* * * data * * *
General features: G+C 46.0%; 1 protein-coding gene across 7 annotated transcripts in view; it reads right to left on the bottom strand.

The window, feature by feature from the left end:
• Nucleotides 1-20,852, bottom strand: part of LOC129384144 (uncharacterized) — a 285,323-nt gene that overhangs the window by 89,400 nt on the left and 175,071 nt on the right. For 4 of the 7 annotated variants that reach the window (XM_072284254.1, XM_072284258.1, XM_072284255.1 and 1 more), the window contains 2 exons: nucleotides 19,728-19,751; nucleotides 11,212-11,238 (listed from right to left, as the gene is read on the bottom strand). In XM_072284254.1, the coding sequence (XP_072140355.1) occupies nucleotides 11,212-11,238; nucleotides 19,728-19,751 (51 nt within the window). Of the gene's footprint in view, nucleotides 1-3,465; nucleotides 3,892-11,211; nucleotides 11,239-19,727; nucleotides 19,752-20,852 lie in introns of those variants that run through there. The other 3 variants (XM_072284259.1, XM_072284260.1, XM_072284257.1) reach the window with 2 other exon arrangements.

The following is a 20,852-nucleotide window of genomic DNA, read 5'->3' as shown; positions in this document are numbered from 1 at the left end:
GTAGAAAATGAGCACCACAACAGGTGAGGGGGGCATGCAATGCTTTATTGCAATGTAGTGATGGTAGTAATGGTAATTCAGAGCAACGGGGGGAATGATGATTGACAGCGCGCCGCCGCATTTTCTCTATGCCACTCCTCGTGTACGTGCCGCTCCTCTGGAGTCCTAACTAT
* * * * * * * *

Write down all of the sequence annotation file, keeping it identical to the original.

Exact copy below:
General features: G+C 46.0%; 1 protein-coding gene across 7 annotated transcripts in view; it reads right to left on the bottom strand.

The window, feature by feature from the left end:
• Nucleotides 1-20,852, bottom strand: part of LOC129384144 (uncharacterized) — a 285,323-nt gene that overhangs the window by 89,400 nt on the left and 175,071 nt on the right. For 4 of the 7 annotated variants that reach the window (XM_072284254.1, XM_072284258.1, XM_072284255.1 and 1 more), the window contains 2 exons: nucleotides 19,728-19,751; nucleotides 11,212-11,238 (listed from right to left, as the gene is read on the bottom strand). In XM_072284254.1, the coding sequence (XP_072140355.1) occupies nucleotides 11,212-11,238; nucleotides 19,728-19,751 (51 nt within the window). Of the gene's footprint in view, nucleotides 1-3,465; nucleotides 3,892-11,211; nucleotides 11,239-19,727; nucleotides 19,752-20,852 lie in introns of those variants that run through there. The other 3 variants (XM_072284259.1, XM_072284260.1, XM_072284257.1) reach the window with 2 other exon arrangements.

The following is a 20,852-nucleotide window of genomic DNA, read 5'->3' as shown; positions in this document are numbered from 1 at the left end:
GTAGAAAATGAGCACCACAACAGGTGAGGGGGGCATGCAATGCTTTATTGCAATGTAGTGATGGTAGTAATGGTAATTCAGAGCAACGGGGGGAATGATGATTGACAGCGCGCCGCCGCATTTTCTCTATGCCACTCCTCGTGTACGTGCCGCTCCTCTGGAGTCCTAACTAT